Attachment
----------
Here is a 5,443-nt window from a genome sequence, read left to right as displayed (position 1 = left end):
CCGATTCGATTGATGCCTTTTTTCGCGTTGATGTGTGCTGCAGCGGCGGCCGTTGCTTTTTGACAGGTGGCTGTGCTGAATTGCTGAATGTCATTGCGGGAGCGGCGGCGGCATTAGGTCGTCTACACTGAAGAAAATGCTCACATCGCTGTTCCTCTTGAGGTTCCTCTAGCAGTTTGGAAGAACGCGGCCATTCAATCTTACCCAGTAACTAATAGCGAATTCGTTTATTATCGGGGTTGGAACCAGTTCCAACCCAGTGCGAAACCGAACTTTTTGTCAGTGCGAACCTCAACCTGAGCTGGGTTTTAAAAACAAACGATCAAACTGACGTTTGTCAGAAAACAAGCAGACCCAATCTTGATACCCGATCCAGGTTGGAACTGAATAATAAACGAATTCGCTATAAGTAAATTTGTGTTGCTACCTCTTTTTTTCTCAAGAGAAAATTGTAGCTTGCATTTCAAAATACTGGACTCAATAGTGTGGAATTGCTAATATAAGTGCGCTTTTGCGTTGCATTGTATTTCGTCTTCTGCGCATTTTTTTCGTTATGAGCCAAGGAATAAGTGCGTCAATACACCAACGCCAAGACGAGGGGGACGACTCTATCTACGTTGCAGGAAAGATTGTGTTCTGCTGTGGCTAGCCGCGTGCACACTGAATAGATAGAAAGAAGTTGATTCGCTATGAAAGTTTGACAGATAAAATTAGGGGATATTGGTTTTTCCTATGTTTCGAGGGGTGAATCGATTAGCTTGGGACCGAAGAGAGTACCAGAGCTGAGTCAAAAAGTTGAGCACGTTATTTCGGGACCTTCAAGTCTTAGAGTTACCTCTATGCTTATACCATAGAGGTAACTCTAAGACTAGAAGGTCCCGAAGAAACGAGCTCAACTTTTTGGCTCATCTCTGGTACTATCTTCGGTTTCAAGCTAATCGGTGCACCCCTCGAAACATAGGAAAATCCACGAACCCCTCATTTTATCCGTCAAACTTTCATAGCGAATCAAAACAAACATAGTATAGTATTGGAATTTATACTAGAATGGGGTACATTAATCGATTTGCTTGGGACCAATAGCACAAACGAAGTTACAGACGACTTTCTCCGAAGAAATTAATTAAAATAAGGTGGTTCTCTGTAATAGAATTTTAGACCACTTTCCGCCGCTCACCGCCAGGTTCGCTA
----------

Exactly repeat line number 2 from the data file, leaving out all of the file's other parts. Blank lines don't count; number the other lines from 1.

CCGATTCGATTGATGCCTTTTTTCGCGTTGATGTGTGCTGCAGCGGCGGCCGTTGCTTTTTGACAGGTGGCTGTGCTGAATTGCTGAATGTCATTGCGGGAGCGGCGGCGGCATTAGGTCGTCTACACTGAAGAAAATGCTCACATCGCTGTTCCTCTTGAGGTTCCTCTAGCAGTTTGGAAGAACGCGGCCATTCAATCTTACCCAGTAACTAATAGCGAATTCGTTTATTATCGGGGTTGGAACCAGTTCCAACCCAGTGCGAAACCGAACTTTTTGTCAGTGCGAACCTCAACCTGAGCTGGGTTTTAAAAACAAACGATCAAACTGACGTTTGTCAGAAAACAAGCAGACCCAATCTTGATACCCGATCCAGGTTGGAACTGAATAATAAACGAATTCGCTATAAGTAAATTTGTGTTGCTACCTCTTTTTTTCTCAAGAGAAAATTGTAGCTTGCATTTCAAAATACTGGACTCAATAGTGTGGAATTGCTAATATAAGTGCGCTTTTGCGTTGCATTGTATTTCGTCTTCTGCGCATTTTTTTCGTTATGAGCCAAGGAATAAGTGCGTCAATACACCAACGCCAAGACGAGGGGGACGACTCTATCTACGTTGCAGGAAAGATTGTGTTCTGCTGTGGCTAGCCGCGTGCACACTGAATAGATAGAAAGAAGTTGATTCGCTATGAAAGTTTGACAGATAAAATTAGGGGATATTGGTTTTTCCTATGTTTCGAGGGGTGAATCGATTAGCTTGGGACCGAAGAGAGTACCAGAGCTGAGTCAAAAAGTTGAGCACGTTATTTCGGGACCTTCAAGTCTTAGAGTTACCTCTATGCTTATACCATAGAGGTAACTCTAAGACTAGAAGGTCCCGAAGAAACGAGCTCAACTTTTTGGCTCATCTCTGGTACTATCTTCGGTTTCAAGCTAATCGGTGCACCCCTCGAAACATAGGAAAATCCACGAACCCCTCATTTTATCCGTCAAACTTTCATAGCGAATCAAAACAAACATAGTATAGTATTGGAATTTATACTAGAATGGGGTACATTAATCGATTTGCTTGGGACCAATAGCACAAACGAAGTTACAGACGACTTTCTCCGAAGAAATTAATTAAAATAAGGTGGTTCTCTGTAATAGAATTTTAGACCACTTTCCGCCGCTCACCGCCAGGTTCGCTA